Does this sound like a familiar situation?

Who should be blamed?
The vendor’s implementation team for not working harder, their sales rep for having mis-represented their solution or not asked for more detailed requirements, or the ICM solution for not being powerful enough? ABC Corp’s team or their consultant for not having defined the requirements properly?

The Saga of Purchasing an ICM System

June 4, 2008

ABC Corp hired a consultant with extensive Incentive Compensation Management (ICM) experience to scope the requirements to be included in the Request for Proposal (RFP) for the purchase of a new ICM solution. The consultant diligently researched the latest industry trends, ICM best practices, client needs and leveraged his experience to create an outstanding requirement document. Weeks later the RFP is born, after having spent countless hours being sent back and forth between the sales, finance, contract and legal departments.

The RFP is finally posted and it takes a few more weeks before all the proposals are in. The consultant is called again to help out evaluating the best proposal. A few solutions are short-listed, and vendors are called in to demonstrate their product. The vendor’s sales reps all claim their solution is the only end-to-end ICM solution, that it is the “best-of-breed”, and that it has the best analytics and reporting capabilities.

After thoughtful consideration, a solution is chosen. It was a hard decision, but everyone at ABC Corp are happy that this long procurement process is finally over. ABC Corp’s management is particularly happy that according to the timelines illustrated in the selected proposal, the solution will be in place to process this quarter’s commissions and bonuses. After all, this was one of the major criteria in the evaluation process.

A kick-off meeting between the vendor’s implementation team and ABC Corp’s employees is scheduled. The vendor requests to see all the existing documentation about the plans to be implemented including the requirements document, to start working on the functional design documents and solution architecture. The next meeting is scheduled for Thursday.

[Read Part 2 – The ICM Saga Continues]

Tweak your Sales Compensation Plan – A Tale of Diverging Opinions

June 2, 2008

In case you are not familiar with it, the Canadian Professional Sales Association (CPSA) has an excellent magazine called “Contact”. The best part is that this magazine is entirely available online, for free, and without any registration. Today I wanted to bring your attention to an article by Jay Somerset called “The Compensation Challenge” which appeared in the Contact Spring 2008 edition.

“It may be time to change – or tweak – your sales compensation plan to better compete in today’s employee-driven market, but if it is done incorrectly you could send your sales team packing. “

Indeed, tweaking a sales plan is tricky business. Stats mentioned in the article back this up: Less than 10% of North American sales organizations redesign their comp plans in a given year, while the other 90 percent only perform minor tweaks. I think ideally, closer to 100% organizations should only perform minor tweaks. Redesigning a plan could be a sign that it had not been planned out properly, and sometimes organizations are compulsive about trying new plans rather than improving their existing plans by tweaking them.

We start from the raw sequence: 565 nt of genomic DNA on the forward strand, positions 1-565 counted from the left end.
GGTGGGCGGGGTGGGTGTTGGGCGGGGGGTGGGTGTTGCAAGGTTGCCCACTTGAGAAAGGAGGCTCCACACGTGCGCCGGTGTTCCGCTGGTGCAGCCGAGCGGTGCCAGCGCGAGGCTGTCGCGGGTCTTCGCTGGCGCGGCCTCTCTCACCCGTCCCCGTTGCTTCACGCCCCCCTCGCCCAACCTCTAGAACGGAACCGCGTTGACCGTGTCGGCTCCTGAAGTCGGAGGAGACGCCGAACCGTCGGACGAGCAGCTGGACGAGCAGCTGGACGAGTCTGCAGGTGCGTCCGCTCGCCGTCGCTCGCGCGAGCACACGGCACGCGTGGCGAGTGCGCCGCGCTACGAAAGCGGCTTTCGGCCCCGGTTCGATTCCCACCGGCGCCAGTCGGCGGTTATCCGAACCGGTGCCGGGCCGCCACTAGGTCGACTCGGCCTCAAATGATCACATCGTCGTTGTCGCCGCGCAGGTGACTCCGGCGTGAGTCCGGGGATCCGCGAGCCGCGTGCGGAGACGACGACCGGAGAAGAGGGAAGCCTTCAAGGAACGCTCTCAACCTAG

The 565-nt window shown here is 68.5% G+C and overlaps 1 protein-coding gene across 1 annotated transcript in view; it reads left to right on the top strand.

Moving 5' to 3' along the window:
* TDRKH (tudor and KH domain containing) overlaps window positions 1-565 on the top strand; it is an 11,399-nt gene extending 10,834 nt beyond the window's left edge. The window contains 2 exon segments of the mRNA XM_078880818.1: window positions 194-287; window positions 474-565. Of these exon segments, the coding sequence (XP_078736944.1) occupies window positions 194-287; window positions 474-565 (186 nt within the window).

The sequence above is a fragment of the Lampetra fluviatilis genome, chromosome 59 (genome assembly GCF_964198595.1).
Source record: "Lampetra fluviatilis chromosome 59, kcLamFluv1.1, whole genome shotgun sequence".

Diverging Opinions
Greg Blysniuk, president of TopLine Sales Compensation Solutions in Toronto advocates simplicity. He says that sales managers often believe their compensation plans must be sophisticated and complex to compete; Greg believes one or two quantitative measures is all what is required to incent people and to ensure the plans are easy to understand.

David Johnston, president of Sales Resource Group Inc in Oakville, Ontario believes compensation plans should factor in qualitative metrics. “Qualitative metrics can be measured according to milestones or key events”.

ICM Applications:
Greg says the main barrier to adopt an ICM application is their cost. He is in favor of using Excel spreadsheets for compensation data collection and analysis. He says that “Spreadsheets are simple to use, inexpensive and they do the basic job”.

David does not agree; he says that spreadsheets are “too basic and error-prone”. He also says that “sales is much too complex for a spreadsheet”. He concludes that there is a middle ground with smaller-scale on-demand ICM applications such as PlanIt (which I reviewed previously), that do not require a large upfront cost.

The Bottom Line:

No matter which approach is used, I’m sure we can all agree that the goal is to make the compensation plans as straightforward as possible. If there is a valid reason for a plan to use some “complex” measurement, fine… as long as it’s easy to understand and clearly communicated to the payees.